Dodgers 3, Rockies 1: Colorado digs itself into a deeper hole. Ubaldo Jimenez remains stuck on 19 wins. Remember when people were asking if he could win 30 this year? Yeah, spring was fun.

Indians 6, Tigers 3: Miguel Cabrera sprained his ankle while coming back to first base on a pickoff attempt. Jim Leyland thought it looked bad. Two of the top MVP candidates — Cabrera and Hamilton — may end the season on the shelf.

Orioles 4, Rays 0: Brian Matusz shut down the Rays for seven innings, striking out eight. Nick Markakis had a nice night: 2 for 5, 3B, 2 RBI. He was involved in every scoring play, either knocking in the run, scoring the run of running around the bases while his teammates did those things.

Mariners 7, Rangers 5: Justin Smoak went three for four and hit a three-run homer against his old team. The Mariners started five rookies. 2011 spring training begins now. It actually began back in June or so, really.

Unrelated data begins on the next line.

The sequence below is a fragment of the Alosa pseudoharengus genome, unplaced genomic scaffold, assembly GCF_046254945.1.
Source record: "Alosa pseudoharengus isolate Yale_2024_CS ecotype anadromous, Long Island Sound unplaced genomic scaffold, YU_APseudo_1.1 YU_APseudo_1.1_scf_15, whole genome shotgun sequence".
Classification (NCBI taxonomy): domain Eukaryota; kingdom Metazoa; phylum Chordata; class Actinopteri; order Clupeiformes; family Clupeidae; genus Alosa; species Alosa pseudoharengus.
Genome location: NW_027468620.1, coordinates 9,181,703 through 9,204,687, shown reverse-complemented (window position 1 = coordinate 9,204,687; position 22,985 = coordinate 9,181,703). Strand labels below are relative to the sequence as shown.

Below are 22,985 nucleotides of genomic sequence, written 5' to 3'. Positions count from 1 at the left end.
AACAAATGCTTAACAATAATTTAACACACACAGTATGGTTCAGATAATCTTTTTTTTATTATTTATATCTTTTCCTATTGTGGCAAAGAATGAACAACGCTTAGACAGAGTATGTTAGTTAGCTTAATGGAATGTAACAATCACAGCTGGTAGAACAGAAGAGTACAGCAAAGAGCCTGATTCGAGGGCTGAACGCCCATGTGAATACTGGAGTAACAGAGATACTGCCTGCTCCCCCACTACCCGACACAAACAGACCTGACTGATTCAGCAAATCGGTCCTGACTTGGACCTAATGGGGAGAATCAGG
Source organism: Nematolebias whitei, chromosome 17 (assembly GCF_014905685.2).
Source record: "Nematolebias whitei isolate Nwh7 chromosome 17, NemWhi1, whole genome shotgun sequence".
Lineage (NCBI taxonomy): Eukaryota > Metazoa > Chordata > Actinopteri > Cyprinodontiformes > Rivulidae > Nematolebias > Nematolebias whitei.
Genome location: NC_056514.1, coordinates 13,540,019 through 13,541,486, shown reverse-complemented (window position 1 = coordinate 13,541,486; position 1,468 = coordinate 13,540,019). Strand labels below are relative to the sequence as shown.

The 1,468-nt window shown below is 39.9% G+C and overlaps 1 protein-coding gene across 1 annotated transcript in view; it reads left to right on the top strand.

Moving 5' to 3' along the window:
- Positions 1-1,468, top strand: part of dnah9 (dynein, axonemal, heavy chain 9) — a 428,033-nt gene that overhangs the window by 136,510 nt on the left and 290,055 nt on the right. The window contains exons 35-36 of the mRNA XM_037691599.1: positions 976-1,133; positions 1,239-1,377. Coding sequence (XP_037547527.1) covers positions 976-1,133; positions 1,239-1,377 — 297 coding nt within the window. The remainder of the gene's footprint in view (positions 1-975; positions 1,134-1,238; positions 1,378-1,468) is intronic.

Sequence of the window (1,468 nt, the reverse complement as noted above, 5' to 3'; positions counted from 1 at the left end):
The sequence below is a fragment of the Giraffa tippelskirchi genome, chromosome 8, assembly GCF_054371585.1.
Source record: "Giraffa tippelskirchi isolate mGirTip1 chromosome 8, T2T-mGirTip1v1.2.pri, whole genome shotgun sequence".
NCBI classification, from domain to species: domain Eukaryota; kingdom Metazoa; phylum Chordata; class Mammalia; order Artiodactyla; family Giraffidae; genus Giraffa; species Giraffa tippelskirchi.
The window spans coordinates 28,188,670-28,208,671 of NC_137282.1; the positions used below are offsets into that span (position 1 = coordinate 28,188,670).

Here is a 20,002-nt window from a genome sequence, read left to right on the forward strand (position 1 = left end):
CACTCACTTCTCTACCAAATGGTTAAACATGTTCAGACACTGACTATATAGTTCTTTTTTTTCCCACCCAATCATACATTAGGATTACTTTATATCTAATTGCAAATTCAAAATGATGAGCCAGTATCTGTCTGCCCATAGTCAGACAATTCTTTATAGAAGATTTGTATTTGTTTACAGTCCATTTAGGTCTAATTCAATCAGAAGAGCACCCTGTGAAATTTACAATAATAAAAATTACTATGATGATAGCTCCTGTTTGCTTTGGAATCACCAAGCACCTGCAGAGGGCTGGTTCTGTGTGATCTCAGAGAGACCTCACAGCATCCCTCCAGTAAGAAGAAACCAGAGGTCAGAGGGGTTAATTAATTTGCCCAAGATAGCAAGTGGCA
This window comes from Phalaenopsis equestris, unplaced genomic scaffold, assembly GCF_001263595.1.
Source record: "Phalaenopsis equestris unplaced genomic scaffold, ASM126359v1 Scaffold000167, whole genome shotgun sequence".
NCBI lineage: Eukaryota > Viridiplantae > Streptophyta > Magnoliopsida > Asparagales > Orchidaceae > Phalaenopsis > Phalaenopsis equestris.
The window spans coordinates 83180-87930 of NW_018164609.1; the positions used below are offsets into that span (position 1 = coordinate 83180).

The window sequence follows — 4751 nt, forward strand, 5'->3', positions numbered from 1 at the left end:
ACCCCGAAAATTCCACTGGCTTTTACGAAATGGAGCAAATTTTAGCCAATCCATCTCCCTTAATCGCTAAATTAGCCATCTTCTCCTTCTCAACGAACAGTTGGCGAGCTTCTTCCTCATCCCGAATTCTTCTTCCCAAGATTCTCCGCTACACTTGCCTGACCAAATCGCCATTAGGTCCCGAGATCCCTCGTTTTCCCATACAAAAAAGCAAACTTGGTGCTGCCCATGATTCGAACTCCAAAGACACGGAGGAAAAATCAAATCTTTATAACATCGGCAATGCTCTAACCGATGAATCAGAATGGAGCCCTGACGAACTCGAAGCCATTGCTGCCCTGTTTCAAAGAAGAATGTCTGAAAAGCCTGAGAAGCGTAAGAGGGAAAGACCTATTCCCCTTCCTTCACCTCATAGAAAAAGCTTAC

Red Sox 6, White Sox 1: Boston pushes off elimination for one more day thanks to eight strong innings from Clay Buchholz. David Ortiz hit the 100 RBI mark. Mark Buehrle hit the 200 inning mark. Round numbers are fun.

Royals 10, Twins 8: Jarrod Dyson had one home run in 1245 minor league plate appearances, and none since his September callup to Kansas City. He knocked a two-run job last night, though, to go with ten putouts in centerfield, which tied a Royals record. Who knows what may happen, but I dare say he just had the best night playing baseball he will ever have in his life.

Angels 6, Athletics 5: Justin James plunked in a run with the bases loaded in the seventh and then walked in a run immediately thereafter. That’s no fun. Both Oakland and LAA are trying hard to finish at .500 or above. There’s a good chance neither do.